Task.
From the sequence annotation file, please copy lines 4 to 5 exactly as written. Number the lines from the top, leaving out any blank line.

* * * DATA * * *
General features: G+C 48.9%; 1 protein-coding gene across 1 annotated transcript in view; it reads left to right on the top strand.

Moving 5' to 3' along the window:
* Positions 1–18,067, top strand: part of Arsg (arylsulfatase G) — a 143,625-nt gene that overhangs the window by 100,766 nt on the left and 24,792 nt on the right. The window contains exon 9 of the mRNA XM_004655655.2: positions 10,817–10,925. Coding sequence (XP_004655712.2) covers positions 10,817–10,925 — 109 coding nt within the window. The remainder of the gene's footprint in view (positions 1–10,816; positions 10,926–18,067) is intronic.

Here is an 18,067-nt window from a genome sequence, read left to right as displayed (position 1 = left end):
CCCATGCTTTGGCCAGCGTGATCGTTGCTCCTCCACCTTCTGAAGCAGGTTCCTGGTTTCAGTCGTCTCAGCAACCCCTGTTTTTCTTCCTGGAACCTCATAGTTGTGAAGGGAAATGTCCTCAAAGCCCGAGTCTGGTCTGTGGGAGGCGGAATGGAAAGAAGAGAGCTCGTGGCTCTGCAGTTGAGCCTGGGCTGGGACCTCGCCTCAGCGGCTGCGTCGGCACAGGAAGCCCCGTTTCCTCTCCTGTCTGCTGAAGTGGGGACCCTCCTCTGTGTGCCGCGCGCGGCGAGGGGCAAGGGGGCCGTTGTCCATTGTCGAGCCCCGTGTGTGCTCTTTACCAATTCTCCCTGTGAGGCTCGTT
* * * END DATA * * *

Here is an 18,067-nt window from a genome sequence, read left to right as displayed (position 1 = left end):
CCCATGCTTTGGCCAGCGTGATCGTTGCTCCTCCACCTTCTGAAGCAGGTTCCTGGTTTCAGTCGTCTCAGCAACCCCTGTTTTTCTTCCTGGAACCTCATAGTTGTGAAGGGAAATGTCCTCAAAGCCCGAGTCTGGTCTGTGGGAGGCGGAATGGAAAGAAGAGAGCTCGTGGCTCTGCAGTTGAGCCTGGGCTGGGACCTCGCCTCAGCGGCTGCGTCGGCACAGGAAGCCCCGTTTCCTCTCCTGTCTGCTGAAGTGGGGACCCTCCTCTGTGTGCCGCGCGCGGCGAGGGGCAAGGGGGCCGTTGTCCATTGTCGAGCCCCGTGTGTGCTCTTTACCAATTCTCCCTGTGAGGCTCGTT